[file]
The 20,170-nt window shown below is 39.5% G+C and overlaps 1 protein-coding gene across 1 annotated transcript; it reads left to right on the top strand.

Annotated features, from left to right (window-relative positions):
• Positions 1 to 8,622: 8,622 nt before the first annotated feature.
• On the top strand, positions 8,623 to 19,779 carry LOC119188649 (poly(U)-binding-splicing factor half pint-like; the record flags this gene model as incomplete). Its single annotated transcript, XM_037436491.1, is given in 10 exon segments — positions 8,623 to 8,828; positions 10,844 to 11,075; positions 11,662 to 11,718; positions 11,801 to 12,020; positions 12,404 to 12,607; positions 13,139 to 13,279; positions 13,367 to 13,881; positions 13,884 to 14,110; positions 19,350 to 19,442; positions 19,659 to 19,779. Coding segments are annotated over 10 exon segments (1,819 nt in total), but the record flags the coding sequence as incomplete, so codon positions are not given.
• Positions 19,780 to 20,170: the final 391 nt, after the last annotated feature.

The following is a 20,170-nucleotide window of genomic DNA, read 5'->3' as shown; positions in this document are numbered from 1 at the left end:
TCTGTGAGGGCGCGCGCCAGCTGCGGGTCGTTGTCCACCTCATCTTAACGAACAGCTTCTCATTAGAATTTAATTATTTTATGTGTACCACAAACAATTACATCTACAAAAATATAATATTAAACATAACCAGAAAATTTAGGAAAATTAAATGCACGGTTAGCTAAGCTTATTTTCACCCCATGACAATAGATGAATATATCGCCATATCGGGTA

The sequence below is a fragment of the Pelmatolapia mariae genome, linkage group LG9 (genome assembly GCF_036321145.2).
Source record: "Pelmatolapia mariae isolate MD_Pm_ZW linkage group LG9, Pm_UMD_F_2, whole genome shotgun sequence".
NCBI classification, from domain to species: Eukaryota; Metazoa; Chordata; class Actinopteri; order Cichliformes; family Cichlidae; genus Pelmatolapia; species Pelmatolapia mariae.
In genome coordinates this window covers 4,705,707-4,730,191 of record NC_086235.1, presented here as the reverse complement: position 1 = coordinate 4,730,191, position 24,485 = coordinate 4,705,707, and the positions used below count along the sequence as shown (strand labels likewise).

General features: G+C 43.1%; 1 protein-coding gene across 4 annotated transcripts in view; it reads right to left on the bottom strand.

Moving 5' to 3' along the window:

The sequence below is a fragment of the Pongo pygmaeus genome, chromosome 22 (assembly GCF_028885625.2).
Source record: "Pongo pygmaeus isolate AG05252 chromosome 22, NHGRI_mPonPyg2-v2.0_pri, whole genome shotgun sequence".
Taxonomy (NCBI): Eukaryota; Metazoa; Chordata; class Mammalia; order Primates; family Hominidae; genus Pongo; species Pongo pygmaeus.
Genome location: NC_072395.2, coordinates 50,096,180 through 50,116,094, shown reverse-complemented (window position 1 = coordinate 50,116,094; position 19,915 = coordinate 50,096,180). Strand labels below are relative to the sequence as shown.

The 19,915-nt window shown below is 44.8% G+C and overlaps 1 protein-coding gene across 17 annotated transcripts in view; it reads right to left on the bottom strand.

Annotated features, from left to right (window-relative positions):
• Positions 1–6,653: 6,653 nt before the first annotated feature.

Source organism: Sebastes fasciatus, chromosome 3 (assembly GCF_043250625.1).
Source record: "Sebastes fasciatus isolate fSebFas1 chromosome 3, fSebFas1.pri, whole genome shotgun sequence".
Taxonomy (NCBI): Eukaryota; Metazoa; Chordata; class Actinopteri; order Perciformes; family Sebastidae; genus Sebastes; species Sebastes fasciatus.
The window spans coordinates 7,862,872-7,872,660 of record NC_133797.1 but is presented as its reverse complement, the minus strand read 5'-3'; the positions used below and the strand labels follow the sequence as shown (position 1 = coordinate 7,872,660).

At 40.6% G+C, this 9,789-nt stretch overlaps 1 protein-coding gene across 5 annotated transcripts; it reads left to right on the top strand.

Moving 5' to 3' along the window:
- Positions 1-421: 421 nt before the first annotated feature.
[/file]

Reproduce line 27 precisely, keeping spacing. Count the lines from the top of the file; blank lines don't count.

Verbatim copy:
- Positions 1-421: 421 nt before the first annotated feature.